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Corey Stewart Refuses to Denounce White Nationalist Protest

| May 15, 2017 | 0 Comments | News

Corey Stewart cover photo from his Governor’s Campaign Facebook page.

Republican Corey Stewart did not drop out of the Virginia Gubernatorial race, Monday evening, as expected, nor did he take the opportunity to denounce incidents of racial hatred that flared up within the Commonwealth over the weekend.

Sunday, various media outlets asked Stewart if he would denounce the actions of white nationalist Richard Spencer and others who participated in a torch carrying protest against the removal of the Gen. Robert E. Lee statue in Charlottesville over the weekend.

He refused.

Throughout his gubernatorial campaign, Stewart, who is Chairman At-Large for the Prince William Board of County Supervisors, has gained state-wide attention for defending statues that celebrate confederate generals and soldiers as heroes, as well as symbols of the Confederacy such as the flag, saying it is about heritage not hate. He called removal of statues “historical vandalism” saying it is important people remember their history.

However, when the protesters shouted the message of white power loud and clear, rational people wondered if Stewart would denounce such bigotry, racism and hatred, or support it.

In Charlottesville, the defense of Robert E. Lee was not masked behind history or heritage. According to The Washington Post, self-proclaimed white nationalist Richard Spencer led chants saying “you will not replace us,” and “what brings us together is that we are white.”

The media wondered if Stewart wanted himself and his campaign associated with such an overtly white nationalist and what some would argue racist message since he claims he support of Confederate history was never about racial exclusion.

Stewart refused to comment, Sunday, Tweeting that it is Mothers’ Day. The next day, television stations rumored Stewart would be making an announcement at 7 p.m. Rumors spread that perhaps Stewart would drop out of the race.

Perhaps Stewart did consider dropping out at one point, or perhaps it was all another publicity stunt. On Stewart’s Facebook page, Monday night, was a live video streamed from the Northern Virginia Tea Party meeting. Stewart delivers a speech he entitles “It’s Time to Denounce.”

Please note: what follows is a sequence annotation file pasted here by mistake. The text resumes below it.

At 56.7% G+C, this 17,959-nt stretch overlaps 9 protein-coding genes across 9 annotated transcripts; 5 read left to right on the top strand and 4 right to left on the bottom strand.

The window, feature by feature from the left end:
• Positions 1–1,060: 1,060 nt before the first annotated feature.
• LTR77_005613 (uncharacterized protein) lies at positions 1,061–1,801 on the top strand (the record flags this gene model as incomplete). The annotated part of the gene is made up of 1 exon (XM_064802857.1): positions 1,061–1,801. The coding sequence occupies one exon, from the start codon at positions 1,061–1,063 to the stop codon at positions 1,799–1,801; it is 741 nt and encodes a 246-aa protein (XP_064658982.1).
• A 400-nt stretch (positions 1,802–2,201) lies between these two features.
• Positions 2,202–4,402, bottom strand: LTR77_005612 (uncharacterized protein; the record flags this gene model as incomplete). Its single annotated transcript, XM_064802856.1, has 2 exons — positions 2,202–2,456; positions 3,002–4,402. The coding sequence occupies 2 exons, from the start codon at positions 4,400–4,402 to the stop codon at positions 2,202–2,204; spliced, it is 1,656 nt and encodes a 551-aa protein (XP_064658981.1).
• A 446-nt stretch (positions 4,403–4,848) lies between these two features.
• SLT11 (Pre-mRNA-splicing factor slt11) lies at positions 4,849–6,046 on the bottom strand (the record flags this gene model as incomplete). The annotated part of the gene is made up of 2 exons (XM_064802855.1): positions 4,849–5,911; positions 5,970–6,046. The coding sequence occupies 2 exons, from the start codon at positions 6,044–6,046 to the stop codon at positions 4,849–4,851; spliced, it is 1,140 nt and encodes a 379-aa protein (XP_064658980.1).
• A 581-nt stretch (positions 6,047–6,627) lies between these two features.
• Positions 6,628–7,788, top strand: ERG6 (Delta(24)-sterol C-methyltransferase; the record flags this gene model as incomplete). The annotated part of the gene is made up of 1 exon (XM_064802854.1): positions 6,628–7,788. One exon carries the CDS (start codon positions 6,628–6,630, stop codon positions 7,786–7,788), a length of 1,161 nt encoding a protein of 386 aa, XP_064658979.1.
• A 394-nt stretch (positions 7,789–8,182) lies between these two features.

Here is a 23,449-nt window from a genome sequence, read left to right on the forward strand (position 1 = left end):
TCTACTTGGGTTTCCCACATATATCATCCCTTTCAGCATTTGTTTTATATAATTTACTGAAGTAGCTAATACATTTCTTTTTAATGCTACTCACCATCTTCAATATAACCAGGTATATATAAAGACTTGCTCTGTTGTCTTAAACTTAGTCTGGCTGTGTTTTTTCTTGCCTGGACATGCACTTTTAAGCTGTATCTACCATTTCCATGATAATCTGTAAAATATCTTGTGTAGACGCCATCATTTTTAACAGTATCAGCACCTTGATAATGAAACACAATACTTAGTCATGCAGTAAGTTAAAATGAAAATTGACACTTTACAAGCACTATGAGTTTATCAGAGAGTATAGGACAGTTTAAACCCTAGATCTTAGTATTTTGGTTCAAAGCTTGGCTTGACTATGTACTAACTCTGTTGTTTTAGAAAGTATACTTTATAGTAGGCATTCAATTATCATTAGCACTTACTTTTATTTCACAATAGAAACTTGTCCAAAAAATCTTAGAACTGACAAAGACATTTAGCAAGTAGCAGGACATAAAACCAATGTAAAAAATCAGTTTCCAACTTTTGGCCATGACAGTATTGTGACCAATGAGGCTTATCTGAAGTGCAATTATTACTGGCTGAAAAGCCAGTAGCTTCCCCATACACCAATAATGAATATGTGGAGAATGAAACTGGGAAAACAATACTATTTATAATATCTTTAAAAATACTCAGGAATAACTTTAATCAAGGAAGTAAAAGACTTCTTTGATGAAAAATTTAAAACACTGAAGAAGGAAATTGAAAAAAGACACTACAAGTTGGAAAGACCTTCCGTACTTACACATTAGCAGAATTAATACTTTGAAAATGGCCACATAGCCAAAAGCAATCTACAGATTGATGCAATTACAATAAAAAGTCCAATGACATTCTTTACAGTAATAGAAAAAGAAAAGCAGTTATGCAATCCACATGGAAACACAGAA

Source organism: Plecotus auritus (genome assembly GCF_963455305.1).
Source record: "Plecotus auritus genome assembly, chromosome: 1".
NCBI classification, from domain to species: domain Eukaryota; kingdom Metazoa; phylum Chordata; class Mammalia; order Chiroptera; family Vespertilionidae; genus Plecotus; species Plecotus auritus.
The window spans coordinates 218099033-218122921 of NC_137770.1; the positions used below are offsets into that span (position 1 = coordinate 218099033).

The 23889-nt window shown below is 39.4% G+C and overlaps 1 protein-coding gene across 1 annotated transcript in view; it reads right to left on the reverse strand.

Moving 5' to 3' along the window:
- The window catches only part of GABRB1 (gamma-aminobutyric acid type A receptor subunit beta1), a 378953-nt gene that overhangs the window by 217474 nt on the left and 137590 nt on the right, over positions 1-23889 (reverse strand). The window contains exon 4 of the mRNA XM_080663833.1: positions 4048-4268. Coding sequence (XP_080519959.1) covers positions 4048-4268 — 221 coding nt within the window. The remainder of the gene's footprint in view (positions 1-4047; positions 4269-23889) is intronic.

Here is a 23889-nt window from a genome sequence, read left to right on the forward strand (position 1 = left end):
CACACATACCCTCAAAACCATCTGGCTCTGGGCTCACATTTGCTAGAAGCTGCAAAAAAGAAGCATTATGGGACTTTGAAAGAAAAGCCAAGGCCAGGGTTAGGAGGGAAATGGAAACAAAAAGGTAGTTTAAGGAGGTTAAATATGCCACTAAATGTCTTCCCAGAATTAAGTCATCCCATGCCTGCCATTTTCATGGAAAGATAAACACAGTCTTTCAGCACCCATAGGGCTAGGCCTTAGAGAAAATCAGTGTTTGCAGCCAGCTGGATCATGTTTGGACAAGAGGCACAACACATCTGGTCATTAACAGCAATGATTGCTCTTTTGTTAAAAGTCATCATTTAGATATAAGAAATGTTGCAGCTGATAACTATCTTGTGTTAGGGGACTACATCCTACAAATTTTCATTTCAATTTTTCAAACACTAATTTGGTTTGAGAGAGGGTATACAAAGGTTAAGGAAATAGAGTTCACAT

And while it includes various political entities Stewart feels he ought to denounce, white nationalists are not among them.

Corey Stewart’s video denouncement.

Around 8 p.m., Stewart shared the script of that speech. In it, Stewart denounces the media, calling The Washington Post fake news; mainstream Republicans like opponent Ed Gillespie; and Charlottesville Council member Wes Bellamy, who allegedly made anti-white statements in the past.

However, who and what he does not denounce includes Spencer, white nationalists, racists, their words or actions. Instead, Stewart said, “It’s time to stop apologizing. It’s time to stop running. It’s time to stand up for Virginia.”

After serving as Trump’s campaign chairman in Virginia before being fired for outlandish political stunts, Stewart seemed to have adopting a Trumpian campaign strategy. By creating controversy, Stewart is able to bring attention to his campaign.

Stewart does not deny this, but has also said, “I was Trump before Trump was Trump,” saying he was always blunt and brazen. He criticizes his Republican colleagues who play nice, toe the line being “politically correct” and try to distance themselves from their president.

However, while the attention Stewart’s gained seems to be mainly negative, it nevertheless resonates with a subset of people.

On the other hand, he has suffered backlash within his party. Those establishment Republicans who Stewart is all too happy to alienate, are the very same people who can always be counted upon to religiously get out and vote. Stewart has even lost the support of his Republican Committee in Prince William and members of his own board. He has been outspent and out supported by Ed Gillespie, who Stewart calls “Establishment Ed,” portraying him in a similar light as Trump did Clinton.

However, Clinton took Virginia, especially Northern Virginia, which calls Stewart’s strategy into question.

In Prince William County, where Stewart may likely return after the June 13 primary, Stewart’s actions have left many shaking their heads. Stewart’s anti-immigration policy, by which he has enlisted local police to round up undocumented immigrants previously arrested and hand them back over to ICE, is controversial enough.

But now, Stewart, who has often times portrayed himself as a pragmatist, campaigning on economic development and prosperity, has moved so far to the extreme right that he is alienating many of his constituents. Not surprisingly, there have been calls to recall him as Chairman.

Obviously, there are Prince William residents who support Stewart, but in a minority-majority county like Prince William, one would not expect overwhelming support for Stewart.

© 2017, Bristow Beat. All rights reserved.

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